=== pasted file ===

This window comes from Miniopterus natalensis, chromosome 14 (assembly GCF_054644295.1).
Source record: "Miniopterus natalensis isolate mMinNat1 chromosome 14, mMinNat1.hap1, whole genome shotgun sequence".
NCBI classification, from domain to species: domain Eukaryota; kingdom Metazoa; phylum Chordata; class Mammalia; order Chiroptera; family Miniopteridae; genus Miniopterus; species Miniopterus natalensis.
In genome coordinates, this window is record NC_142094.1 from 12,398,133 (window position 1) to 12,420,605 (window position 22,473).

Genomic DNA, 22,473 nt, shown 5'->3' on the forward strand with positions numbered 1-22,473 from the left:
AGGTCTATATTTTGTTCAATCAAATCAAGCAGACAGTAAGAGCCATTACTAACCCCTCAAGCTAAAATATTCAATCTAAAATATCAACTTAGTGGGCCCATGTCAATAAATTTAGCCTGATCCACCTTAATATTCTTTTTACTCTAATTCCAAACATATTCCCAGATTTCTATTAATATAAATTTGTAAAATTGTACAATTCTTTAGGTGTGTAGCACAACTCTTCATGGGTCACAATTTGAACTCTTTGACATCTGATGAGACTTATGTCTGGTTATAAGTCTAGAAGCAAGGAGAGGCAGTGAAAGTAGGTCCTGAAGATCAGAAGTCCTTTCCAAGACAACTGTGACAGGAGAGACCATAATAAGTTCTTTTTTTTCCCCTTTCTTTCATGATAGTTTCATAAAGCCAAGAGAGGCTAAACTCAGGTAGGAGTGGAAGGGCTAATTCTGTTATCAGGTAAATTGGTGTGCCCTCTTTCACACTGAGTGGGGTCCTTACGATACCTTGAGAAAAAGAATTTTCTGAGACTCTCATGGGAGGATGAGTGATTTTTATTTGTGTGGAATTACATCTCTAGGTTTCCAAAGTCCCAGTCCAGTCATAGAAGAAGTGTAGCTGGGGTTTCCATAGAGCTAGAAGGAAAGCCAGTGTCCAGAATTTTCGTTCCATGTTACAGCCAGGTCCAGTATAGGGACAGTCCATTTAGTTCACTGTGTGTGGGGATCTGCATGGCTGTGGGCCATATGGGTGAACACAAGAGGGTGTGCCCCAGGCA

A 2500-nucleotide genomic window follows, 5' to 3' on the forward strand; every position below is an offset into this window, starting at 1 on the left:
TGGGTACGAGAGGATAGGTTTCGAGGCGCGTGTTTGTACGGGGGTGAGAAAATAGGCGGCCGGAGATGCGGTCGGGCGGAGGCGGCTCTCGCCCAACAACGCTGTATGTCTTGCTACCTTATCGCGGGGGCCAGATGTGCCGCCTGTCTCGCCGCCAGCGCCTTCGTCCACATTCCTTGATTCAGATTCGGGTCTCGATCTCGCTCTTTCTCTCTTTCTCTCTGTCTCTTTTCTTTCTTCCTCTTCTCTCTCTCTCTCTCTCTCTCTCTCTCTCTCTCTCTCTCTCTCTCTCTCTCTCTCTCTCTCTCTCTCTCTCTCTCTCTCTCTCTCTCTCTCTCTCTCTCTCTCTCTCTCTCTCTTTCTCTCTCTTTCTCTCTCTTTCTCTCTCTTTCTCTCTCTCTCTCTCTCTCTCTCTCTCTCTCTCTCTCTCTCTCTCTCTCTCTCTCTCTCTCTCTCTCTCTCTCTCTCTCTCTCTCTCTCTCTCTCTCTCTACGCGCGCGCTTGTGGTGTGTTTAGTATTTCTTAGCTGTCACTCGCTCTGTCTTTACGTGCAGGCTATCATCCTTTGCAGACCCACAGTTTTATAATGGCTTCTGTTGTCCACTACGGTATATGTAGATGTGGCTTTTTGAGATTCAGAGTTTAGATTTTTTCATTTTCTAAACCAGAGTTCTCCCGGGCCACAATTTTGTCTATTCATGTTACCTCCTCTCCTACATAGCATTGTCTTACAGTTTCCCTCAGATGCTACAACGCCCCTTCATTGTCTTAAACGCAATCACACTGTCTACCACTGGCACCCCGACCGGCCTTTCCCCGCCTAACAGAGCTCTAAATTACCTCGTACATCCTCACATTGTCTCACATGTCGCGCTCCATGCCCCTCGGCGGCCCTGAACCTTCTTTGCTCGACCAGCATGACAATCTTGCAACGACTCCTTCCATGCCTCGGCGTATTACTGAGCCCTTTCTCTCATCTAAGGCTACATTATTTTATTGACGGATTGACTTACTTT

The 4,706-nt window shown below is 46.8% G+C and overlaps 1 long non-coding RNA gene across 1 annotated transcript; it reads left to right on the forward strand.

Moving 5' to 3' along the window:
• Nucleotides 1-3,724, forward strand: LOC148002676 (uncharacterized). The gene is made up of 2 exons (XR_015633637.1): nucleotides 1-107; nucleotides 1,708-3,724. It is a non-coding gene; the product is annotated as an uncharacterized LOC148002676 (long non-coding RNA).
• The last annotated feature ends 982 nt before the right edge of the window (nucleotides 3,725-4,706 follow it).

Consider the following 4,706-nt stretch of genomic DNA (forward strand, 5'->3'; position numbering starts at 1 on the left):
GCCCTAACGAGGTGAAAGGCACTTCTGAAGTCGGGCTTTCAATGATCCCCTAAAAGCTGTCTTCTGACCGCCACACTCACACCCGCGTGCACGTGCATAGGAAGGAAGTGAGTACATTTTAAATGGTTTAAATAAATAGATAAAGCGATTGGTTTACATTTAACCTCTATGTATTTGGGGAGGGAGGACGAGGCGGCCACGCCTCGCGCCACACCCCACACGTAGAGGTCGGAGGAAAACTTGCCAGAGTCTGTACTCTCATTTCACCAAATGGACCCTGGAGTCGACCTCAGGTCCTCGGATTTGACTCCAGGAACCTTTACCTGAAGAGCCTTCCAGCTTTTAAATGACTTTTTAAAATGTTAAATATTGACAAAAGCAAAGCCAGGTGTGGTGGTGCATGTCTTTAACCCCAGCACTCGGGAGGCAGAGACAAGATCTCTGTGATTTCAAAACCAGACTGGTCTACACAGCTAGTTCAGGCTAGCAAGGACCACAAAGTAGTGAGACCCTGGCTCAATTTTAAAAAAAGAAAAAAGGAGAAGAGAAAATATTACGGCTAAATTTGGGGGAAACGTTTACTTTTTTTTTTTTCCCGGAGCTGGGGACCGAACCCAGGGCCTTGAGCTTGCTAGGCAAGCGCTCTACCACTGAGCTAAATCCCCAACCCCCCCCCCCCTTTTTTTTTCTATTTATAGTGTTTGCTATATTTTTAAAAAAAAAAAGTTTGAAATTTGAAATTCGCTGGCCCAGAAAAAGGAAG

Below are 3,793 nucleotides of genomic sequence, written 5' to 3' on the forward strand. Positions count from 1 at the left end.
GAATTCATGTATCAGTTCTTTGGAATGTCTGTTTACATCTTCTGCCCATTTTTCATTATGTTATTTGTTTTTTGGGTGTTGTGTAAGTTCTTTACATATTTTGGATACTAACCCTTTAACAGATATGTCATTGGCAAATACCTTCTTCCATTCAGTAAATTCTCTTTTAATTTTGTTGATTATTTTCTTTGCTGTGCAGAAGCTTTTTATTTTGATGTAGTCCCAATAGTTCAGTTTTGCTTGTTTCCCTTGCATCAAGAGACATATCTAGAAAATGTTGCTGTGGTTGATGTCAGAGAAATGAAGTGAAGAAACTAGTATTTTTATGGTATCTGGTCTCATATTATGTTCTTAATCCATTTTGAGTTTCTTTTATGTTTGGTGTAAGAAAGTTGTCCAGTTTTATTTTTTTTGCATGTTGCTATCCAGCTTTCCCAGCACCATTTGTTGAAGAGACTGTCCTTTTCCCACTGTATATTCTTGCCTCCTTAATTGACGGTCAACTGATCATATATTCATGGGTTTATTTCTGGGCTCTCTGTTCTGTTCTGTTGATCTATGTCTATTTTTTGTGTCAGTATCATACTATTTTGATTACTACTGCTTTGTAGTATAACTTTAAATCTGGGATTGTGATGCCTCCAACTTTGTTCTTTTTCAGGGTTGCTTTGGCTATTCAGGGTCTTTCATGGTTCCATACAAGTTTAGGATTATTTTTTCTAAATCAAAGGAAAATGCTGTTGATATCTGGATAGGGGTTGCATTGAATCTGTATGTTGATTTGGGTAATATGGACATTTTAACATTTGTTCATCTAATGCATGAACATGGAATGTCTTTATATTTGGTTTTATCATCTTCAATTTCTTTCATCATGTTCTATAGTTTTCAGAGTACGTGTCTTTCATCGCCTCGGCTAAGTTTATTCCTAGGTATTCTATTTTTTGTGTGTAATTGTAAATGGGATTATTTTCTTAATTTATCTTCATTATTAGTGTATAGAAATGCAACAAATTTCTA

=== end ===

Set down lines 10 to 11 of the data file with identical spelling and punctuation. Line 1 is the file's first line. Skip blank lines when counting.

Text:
Moving 5' to 3' along the window:
• Nucleotides 1-3,724, forward strand: LOC148002676 (uncharacterized). The gene is made up of 2 exons (XR_015633637.1): nucleotides 1-107; nucleotides 1,708-3,724. It is a non-coding gene; the product is annotated as an uncharacterized LOC148002676 (long non-coding RNA).